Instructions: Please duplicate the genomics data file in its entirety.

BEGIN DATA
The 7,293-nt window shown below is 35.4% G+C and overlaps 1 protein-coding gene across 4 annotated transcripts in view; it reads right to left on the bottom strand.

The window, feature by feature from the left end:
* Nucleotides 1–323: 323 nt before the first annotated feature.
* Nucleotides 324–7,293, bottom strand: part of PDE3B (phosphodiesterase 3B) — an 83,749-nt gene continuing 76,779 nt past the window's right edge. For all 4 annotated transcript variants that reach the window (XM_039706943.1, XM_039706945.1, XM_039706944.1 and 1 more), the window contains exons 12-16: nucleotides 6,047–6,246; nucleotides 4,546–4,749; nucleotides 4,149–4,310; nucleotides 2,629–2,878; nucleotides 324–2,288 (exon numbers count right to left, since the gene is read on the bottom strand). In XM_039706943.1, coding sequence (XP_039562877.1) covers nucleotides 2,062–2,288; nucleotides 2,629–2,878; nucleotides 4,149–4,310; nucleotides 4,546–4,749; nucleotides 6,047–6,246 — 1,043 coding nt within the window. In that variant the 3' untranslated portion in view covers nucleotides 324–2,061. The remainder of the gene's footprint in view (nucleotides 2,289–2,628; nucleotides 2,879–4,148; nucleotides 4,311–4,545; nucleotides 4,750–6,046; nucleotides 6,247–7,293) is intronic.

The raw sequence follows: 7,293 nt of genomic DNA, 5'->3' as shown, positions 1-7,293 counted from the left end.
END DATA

The 7,293-nt window shown below is 35.4% G+C and overlaps 1 protein-coding gene across 4 annotated transcripts in view; it reads right to left on the bottom strand.

The window, feature by feature from the left end:
* Nucleotides 1–323: 323 nt before the first annotated feature.
* Nucleotides 324–7,293, bottom strand: part of PDE3B (phosphodiesterase 3B) — an 83,749-nt gene continuing 76,779 nt past the window's right edge. For all 4 annotated transcript variants that reach the window (XM_039706943.1, XM_039706945.1, XM_039706944.1 and 1 more), the window contains exons 12-16: nucleotides 6,047–6,246; nucleotides 4,546–4,749; nucleotides 4,149–4,310; nucleotides 2,629–2,878; nucleotides 324–2,288 (exon numbers count right to left, since the gene is read on the bottom strand). In XM_039706943.1, coding sequence (XP_039562877.1) covers nucleotides 2,062–2,288; nucleotides 2,629–2,878; nucleotides 4,149–4,310; nucleotides 4,546–4,749; nucleotides 6,047–6,246 — 1,043 coding nt within the window. In that variant the 3' untranslated portion in view covers nucleotides 324–2,061. The remainder of the gene's footprint in view (nucleotides 2,289–2,628; nucleotides 2,879–4,148; nucleotides 4,311–4,545; nucleotides 4,750–6,046; nucleotides 6,247–7,293) is intronic.

The raw sequence follows: 7,293 nt of genomic DNA, 5'->3' as shown, positions 1-7,293 counted from the left end.